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Hoare-style program verification K. Rustan M. Leino Guest lecturer Rob DeLines CSE 503, Software Engineering University of Washington 26 Apr 2004

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Is this program correct? How do we know? int Find(float[] a, int m, int n, float x) { while (m < n) { int j = (m+n) / 2 ; if (a[j] < x) { m = j+ 1 ; } else if (x < a[j]) { n = j-1; } else { return j; } } return - 1 ; }

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Making sense of programs Program semantics defines programming language – e.g., Hoare logic, Dijkstra's weakest preconditions Specifications record design decisions – bridge intent and code Tools amplify human effort – manage details – find inconsistencies – ensure quality

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State predicates A predicate is a boolean function on the program state Examples: – x = 8 – x < y – m n (j | 0j<a.length a[j] NaN) – true – false

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Hoare triples For any predicates P and Q and any program S, {P} S {Q} says that if S is started in (a state satisfying) P, then it terminates in Q postcondition precondition

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Examples {true} x := 12 {x = 12 } {x < 40 } x := 12 { 10 x} {x < 40 } x := x+ 1 {x 40 } {m n} j :=(m+n)/ 2 {m j n} {0 m < n a.length a[m] = x} r := Find(a, m, n, x) {m r} {false} S {x n + y n = z n }

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Precise triples If{P} S {Q} and {P} S {R}, then does {P} S {Q R} hold?

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Precise triples If{P} S {Q} and {P} S {R}, then does {P} S {Q R} hold? The most precise Q such that {P} S {Q} is called the strongest postcondition of S with respect to P. yes

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Weakest preconditions If{P} S {R} and {Q} S {R}, then {P Q} S {R} holds. The most general P such that {P} S {R} is called the weakest precondition of S with respect to R, written wp(S, R)

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Triples and wp {P} S {Q} if and only if P wp(S, Q)

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Program semantics skip no-op wp(skip, R) R wp(skip, x n + y n = z n ) x n + y n = z n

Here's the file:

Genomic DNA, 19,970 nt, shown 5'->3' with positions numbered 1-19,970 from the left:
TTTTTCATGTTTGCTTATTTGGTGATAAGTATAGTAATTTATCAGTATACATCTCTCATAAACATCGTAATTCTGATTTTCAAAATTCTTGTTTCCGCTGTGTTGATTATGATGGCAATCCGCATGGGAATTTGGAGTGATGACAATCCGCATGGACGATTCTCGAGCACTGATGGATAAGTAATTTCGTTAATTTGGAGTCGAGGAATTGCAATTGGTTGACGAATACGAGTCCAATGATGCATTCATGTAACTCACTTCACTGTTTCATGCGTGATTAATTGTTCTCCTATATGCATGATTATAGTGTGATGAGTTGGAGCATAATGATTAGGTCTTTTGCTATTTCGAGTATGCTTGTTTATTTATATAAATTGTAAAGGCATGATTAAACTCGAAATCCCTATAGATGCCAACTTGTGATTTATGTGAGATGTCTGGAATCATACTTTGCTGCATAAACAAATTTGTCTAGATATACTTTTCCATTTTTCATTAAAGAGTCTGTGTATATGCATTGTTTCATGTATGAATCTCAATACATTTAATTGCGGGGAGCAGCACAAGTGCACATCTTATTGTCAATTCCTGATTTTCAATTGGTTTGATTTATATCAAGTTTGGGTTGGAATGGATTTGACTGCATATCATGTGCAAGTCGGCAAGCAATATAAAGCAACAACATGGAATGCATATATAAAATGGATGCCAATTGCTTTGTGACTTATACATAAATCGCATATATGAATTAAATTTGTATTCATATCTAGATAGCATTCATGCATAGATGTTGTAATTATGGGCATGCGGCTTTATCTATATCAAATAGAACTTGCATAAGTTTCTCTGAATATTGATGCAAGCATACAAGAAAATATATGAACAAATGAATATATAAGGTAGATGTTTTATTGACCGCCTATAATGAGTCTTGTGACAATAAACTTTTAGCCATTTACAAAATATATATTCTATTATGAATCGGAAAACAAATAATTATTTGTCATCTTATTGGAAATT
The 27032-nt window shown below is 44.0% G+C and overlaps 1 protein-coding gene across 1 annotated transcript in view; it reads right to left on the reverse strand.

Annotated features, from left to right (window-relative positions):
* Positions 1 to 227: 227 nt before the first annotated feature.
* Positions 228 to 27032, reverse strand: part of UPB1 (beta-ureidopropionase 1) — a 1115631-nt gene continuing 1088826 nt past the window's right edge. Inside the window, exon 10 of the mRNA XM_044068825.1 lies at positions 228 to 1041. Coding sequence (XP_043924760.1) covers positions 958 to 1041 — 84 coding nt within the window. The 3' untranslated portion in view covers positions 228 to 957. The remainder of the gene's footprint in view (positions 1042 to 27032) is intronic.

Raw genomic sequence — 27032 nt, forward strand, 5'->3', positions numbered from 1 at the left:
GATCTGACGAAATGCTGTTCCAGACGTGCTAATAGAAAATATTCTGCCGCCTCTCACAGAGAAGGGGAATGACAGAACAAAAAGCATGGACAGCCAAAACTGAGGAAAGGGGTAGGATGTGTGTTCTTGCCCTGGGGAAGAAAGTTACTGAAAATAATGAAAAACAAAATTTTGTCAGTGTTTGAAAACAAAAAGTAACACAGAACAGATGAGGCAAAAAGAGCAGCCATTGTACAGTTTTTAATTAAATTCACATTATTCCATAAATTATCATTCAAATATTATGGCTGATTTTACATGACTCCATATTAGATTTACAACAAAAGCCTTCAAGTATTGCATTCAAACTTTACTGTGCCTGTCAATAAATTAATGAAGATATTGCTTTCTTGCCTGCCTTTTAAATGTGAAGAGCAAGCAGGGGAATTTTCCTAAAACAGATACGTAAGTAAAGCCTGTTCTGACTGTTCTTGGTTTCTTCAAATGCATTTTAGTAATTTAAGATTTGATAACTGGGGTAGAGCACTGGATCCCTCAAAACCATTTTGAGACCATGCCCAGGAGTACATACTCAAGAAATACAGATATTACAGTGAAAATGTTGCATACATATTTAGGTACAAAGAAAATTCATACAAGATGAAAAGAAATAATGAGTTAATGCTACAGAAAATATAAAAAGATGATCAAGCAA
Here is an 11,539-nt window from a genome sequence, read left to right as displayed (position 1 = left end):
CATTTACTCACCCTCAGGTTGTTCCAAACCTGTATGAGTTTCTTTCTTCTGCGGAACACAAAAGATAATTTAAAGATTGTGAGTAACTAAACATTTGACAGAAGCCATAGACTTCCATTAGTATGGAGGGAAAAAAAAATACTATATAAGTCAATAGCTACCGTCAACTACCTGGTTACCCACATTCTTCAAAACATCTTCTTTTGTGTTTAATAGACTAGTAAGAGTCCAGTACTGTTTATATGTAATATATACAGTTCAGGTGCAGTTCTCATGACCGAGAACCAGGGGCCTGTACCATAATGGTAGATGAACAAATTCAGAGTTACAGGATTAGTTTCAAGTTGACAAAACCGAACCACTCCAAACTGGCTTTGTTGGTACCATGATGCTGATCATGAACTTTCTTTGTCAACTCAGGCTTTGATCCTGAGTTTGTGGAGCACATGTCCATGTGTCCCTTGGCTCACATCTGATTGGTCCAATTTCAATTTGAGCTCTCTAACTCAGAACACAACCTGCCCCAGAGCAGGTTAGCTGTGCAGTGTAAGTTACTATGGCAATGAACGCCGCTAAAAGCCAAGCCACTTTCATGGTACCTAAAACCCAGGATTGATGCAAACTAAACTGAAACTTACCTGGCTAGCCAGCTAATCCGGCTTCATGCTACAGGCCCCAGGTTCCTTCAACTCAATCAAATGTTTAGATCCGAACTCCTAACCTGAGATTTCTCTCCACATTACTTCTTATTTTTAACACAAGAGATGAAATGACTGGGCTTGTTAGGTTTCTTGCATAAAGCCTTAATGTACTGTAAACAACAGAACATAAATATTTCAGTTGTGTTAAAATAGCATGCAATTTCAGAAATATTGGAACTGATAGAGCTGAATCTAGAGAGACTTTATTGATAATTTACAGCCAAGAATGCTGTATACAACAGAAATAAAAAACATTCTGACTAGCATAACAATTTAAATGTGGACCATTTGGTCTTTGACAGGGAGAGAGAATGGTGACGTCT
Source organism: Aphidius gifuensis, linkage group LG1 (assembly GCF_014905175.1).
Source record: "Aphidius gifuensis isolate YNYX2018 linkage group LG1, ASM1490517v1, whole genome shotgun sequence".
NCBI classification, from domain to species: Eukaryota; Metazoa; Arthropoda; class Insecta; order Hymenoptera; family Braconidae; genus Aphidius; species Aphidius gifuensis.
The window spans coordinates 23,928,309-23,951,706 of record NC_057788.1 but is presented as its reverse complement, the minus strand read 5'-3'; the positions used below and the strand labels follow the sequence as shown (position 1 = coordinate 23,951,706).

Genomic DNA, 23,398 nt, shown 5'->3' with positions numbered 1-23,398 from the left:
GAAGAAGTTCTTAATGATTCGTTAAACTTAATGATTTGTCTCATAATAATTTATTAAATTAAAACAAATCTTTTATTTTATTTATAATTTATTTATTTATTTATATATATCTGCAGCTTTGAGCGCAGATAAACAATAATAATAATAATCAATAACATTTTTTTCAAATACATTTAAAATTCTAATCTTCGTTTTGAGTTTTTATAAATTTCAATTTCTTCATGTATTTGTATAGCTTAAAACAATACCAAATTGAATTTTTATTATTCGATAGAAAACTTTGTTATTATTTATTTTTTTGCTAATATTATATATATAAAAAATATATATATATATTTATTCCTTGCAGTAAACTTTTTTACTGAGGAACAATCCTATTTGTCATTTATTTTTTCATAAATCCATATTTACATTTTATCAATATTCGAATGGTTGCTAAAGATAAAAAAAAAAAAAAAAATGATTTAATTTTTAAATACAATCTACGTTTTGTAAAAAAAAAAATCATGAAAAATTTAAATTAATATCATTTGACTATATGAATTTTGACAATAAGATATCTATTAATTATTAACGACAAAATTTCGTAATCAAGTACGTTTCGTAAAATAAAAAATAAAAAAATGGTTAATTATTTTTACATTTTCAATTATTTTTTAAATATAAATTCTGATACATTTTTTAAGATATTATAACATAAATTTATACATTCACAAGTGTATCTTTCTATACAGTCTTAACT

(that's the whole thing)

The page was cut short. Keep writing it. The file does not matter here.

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Program semantics assignment evaluate E and change value of w to E wp(w := E, R) R[w := E] wp(x := x + 1, x 10)x+1 10x < 10 wp(x := 15, x 10)15 10false wp(y := x + 3*y, x 10) x 10 wp(x,y := y,x, x < y)y < x replace w by E in R

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Program semantics assert if P holds, do nothing, else don't terminate wp(assert P, R) P R wp(assert x < 10, 0 x)0 x < 10 wp(assert x = y*y, 0 x)x = y*y 0 xx = y*y wp(assert false, x 10)false

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Program compositions If {P} S {Q} and {Q} T {R}, then {P} S ; T {R} If {P B} S {R} and {P B} T {R}, then {P} if B then S else T end {R}

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wp(S;T, R) wp(S, wp(T, R)) wp(x := x+1 ; assert x y, 0 < x)wp(x := x+1, wp(assert x y, 0 < x))wp(x := x+1, 0 < x y) 0 < x+1 y0 x < y wp(y := y+1 ; x := x + 3*y, y 10 3 x)wp(y := y+1, wp(x := x+3*y, y 10 3 x))wp(y := y+1, y 10 3 x+3*y)y+1 10 3 x+3*(y+1)y < 10 3 x + 3*y + 3y < 10 0 x + 3*y Program semantics sequential composition

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wp(if B then S else T end, R) (B wp(S, R)) (B wp(T, R)) (B wp(S, R)) (B wp(T, R)) wp(if x < y then z := y else z := x end, 0 z)(x < y wp(z := y, 0 z)) ((x < y) wp(z := x, 0 z))(x < y 0 y) (y x 0 x)0 y 0 x wp(if x10 then x := x+1 else x := x + 2 end, x 10)(x10 wp(x := x+1, x 10)) ((x10) wp(x := x+2, x 10))(x10 x+1 10) (x=10 x+2 10)(x10 x < 10) falsex < 10 Program semantics conditional composition

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Example if (x != null) { n = x.f; } else { n = z-1; z++; } a = new char[n]; true n >= 0 z-1 >= 0 x != null && x.f >= 0 (x != null ==> x != null && x.f >= 0) && (x == null ==> z-1 >= 0)

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A good exercise Define change w such that P by giving its weakest precondition

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Loops To prove {P} while B do S end {Q} find invariant J and well-founded variant function vf such that: – invariant holds initially: P J – invariant is maintained: {J B} S {J} – invariant is sufficient: J B Q – variant function is bounded: J B 0 vf – variant function decreases: {J B vf=VF} S {vf<VF}

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